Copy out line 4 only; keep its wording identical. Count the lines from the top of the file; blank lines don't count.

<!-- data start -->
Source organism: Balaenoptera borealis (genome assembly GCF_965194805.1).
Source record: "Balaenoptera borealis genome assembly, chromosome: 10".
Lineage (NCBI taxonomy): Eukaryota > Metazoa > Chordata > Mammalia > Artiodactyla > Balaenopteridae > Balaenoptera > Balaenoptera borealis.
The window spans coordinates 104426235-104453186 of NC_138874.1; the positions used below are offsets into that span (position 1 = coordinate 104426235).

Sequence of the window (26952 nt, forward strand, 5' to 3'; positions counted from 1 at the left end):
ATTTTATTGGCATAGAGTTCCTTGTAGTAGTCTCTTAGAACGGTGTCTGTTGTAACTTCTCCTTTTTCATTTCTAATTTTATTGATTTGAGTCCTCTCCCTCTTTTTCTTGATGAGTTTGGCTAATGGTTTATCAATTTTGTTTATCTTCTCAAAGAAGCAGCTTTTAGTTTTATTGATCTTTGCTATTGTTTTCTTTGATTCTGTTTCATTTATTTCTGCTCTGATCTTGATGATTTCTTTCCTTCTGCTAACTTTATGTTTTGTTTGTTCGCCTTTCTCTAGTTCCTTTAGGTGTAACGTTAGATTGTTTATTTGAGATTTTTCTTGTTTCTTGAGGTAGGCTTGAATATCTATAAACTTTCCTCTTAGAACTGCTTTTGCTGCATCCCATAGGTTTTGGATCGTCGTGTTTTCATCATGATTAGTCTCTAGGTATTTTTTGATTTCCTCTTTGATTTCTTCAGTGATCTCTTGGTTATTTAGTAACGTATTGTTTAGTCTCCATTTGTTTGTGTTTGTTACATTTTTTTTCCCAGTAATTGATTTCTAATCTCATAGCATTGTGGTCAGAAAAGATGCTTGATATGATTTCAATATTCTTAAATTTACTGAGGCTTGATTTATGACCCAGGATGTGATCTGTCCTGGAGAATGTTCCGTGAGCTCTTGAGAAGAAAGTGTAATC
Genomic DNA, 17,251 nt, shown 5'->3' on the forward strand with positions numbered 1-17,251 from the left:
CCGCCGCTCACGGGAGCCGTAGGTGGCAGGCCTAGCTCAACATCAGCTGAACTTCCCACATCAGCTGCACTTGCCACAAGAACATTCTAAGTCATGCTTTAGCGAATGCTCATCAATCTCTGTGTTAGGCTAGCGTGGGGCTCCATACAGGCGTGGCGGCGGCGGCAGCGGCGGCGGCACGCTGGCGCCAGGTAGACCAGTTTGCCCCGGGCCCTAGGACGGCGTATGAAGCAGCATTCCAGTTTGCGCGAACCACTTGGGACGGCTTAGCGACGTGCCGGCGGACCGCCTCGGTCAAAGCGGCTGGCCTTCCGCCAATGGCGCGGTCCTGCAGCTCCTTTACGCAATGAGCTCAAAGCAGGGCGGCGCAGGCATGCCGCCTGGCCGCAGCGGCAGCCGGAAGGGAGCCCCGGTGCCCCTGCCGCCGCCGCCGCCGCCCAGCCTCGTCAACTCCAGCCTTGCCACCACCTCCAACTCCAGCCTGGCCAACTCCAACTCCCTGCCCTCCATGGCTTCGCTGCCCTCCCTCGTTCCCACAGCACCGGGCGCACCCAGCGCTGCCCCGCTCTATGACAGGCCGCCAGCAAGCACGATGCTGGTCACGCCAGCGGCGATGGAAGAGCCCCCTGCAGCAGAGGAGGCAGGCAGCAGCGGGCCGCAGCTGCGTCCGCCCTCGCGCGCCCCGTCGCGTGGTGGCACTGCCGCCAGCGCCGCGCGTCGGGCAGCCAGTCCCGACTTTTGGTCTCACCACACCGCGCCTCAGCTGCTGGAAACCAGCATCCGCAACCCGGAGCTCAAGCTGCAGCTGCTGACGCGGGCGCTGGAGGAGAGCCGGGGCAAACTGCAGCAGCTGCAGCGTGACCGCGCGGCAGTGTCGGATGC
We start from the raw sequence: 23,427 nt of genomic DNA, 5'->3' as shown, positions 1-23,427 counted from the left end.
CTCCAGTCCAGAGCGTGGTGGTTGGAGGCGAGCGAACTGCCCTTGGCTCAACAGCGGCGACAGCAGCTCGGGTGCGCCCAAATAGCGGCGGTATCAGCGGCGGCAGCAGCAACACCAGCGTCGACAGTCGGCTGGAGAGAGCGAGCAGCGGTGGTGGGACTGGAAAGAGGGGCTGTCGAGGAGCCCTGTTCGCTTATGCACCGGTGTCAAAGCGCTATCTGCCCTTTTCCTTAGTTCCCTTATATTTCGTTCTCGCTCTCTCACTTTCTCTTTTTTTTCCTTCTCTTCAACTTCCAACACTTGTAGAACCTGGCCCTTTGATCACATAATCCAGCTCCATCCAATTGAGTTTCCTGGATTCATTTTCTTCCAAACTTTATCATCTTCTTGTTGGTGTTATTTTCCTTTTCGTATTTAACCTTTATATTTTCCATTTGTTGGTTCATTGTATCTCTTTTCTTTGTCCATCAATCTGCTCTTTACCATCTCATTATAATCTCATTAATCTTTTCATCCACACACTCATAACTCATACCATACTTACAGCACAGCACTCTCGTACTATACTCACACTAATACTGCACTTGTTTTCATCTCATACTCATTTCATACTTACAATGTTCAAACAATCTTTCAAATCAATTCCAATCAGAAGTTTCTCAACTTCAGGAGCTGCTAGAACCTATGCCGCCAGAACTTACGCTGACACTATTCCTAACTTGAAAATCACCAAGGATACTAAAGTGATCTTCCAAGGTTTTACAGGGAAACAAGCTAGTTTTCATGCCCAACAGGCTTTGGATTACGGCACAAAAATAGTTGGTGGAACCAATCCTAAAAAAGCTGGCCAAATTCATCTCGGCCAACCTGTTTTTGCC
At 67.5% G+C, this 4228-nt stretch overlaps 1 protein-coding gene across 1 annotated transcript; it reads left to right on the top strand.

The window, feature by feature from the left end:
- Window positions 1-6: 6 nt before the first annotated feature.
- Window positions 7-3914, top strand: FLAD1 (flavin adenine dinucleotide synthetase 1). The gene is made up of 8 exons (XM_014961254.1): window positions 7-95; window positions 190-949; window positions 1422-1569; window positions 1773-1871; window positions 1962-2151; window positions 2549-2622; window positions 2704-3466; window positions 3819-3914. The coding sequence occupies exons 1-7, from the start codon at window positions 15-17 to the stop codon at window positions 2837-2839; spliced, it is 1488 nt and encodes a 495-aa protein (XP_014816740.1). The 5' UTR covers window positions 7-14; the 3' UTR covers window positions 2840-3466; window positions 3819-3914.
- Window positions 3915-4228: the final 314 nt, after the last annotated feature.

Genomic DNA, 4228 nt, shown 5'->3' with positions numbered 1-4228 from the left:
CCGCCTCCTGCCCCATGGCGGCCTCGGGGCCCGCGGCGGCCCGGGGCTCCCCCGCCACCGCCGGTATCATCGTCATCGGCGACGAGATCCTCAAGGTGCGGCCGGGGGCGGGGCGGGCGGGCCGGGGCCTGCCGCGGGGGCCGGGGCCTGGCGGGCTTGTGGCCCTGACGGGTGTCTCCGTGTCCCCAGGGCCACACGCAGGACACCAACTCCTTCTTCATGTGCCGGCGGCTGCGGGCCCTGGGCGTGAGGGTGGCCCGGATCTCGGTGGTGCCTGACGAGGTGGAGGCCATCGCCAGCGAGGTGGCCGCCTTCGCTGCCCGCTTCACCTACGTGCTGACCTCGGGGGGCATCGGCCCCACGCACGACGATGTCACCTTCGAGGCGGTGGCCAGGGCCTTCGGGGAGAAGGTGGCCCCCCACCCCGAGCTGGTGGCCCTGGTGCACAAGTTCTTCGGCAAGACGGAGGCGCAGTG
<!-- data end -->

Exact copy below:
The window spans coordinates 104426235-104453186 of NC_138874.1; the positions used below are offsets into that span (position 1 = coordinate 104426235).